This is a guest post by Pankaj Arora, Senior Manager in the Global Strategic Initiatives team, Microsoft IT. See his prior post
about the new book
, “To the Cloud: Cloud Powering an Enterprise.”
Once you have envisioned the ways your organization can benefit from using cloud computing, the next step is to decide how exactly to move forward.
In the video below, I sit down with co-author Salil Dave to talk about important considerations and practices to enable cloud computing in an enterprise. Our discussion draws on our experiences within Microsoft IT, and experiences from the many enterprise customers we’ve met. In the video we touch on different topics including approaches to cloud adoption, selecting a service provider, investing in training, and cloud governance.
At the end of the video we also discuss the DevOps model, in which there is tighter integration between development and operations. In DevOps, there is often more fluid communication and more frequent releases. Software developers understand operational patterns and practices well, and operations personnel have a greater understanding of the technologies programmers use to build services. This model is important for IT shops to digest to maximize the benefits of the cloud. I’ve also included a short excerpt from the book below regarding DevOps, and of course there are many more best practices covered in the book.
Web 2.0 companies like Netflix and Flickr have written about their experiences using the DevOps model. In a presentation given at Velocity 2009 entitled “10+ Deploys per Day: Dev and Ops Cooperation at Flickr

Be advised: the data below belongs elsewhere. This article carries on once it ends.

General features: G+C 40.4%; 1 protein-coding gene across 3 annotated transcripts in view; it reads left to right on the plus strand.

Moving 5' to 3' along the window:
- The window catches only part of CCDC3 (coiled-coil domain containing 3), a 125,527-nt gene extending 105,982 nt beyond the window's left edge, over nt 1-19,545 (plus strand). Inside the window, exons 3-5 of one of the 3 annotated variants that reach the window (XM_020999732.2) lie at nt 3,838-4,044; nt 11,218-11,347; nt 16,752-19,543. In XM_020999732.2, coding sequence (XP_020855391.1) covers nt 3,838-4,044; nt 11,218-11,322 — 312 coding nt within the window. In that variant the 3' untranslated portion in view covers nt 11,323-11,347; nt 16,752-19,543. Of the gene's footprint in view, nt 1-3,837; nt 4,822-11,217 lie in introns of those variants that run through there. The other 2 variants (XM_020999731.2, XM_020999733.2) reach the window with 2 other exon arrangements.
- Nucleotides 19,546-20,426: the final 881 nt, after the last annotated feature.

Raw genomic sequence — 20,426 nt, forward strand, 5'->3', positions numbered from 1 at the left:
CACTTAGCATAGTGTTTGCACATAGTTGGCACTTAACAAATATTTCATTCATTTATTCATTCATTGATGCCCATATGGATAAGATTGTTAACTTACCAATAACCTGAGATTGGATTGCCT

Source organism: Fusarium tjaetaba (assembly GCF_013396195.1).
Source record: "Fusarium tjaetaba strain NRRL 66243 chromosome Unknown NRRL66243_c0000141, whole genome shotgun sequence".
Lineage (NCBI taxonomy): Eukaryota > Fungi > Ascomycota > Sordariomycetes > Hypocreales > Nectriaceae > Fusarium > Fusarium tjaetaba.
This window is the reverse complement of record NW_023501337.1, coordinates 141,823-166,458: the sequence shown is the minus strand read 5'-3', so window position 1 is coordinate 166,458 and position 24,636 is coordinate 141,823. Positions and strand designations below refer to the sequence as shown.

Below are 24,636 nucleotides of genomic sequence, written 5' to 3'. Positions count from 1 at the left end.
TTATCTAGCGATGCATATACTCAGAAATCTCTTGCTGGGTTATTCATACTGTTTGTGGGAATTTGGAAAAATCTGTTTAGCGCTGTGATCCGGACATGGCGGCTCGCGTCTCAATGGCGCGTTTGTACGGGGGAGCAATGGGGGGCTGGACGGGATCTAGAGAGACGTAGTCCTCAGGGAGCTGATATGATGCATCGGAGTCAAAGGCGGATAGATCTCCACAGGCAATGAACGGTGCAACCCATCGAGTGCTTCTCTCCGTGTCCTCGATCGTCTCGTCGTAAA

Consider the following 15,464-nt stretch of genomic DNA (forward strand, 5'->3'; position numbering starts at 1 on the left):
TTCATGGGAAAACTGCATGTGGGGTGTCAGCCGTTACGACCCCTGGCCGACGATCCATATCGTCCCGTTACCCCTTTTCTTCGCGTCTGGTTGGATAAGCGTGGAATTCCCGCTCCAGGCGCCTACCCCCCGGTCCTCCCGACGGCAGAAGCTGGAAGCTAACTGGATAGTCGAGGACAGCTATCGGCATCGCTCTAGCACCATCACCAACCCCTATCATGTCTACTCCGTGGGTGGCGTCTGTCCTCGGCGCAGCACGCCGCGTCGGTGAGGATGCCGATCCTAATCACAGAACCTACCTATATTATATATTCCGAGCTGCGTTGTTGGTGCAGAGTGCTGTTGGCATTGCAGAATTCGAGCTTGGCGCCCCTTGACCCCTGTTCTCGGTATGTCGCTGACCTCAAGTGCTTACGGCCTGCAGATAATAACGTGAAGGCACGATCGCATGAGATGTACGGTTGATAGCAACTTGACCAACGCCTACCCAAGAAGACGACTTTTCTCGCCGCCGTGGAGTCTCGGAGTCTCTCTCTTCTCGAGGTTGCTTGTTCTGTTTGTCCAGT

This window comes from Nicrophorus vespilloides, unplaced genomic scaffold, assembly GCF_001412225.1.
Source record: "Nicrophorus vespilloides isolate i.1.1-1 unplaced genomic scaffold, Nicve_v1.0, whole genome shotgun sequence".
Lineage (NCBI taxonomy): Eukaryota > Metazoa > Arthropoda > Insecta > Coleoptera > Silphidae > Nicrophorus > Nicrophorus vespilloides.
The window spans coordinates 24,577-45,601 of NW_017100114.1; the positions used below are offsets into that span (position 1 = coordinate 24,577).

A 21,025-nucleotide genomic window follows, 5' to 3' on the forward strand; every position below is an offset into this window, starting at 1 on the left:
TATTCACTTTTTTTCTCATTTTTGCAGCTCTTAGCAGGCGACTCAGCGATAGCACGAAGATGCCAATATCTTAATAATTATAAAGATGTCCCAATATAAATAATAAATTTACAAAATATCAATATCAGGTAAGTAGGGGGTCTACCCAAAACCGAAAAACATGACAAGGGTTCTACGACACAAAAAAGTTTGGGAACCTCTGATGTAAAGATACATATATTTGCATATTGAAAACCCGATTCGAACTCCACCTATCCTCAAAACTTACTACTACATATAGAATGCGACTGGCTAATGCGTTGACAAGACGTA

,” John Allspaw and Paul Hammond described how Flickr teams applied DevOps concepts to roll out as many as ten deployments in a day. They automated the deployment of infrastructure, created a one-step build and deploy process for shipping releases, and used online collaboration to coordinate issue resolution during releases.
Adrian Cockcroft’s April 2011 presentation about how Netflix did a full migration of its website to public cloud services, entitled “Moving Your Organization to Public Cloud
,” drew many of the same conclusions about DevOps as Allspaw and Hammond did. Developers remain the owners of code running in production environments. Operations work shifts to writing code and creating tools that automate processes. Both roles have a part to play in collecting metrics. A flatter and more collaborative IT organization is necessary to accomplish all of this.
Most enterprise IT groups already have release management processes in place. DevOps can reduce development cycles from weeks or months to days or weeks, which means project managers or release coordinators will see a corresponding shift in their duties. Releasing smaller components more often lessens the risk of failures, assuming rollbacks are easy.
We suggest you take a close look at agile software development methodologies, such as Scrum, if you have not already done so. Also consider changing job descriptions or performance review goals to encourage better collaboration among IT staff. For example, educational goals could include “Operations engineers demonstrate a working knowledge of detailed systems design,” or “Software developers work one shift to support applications they built (per week, month, or quarter).”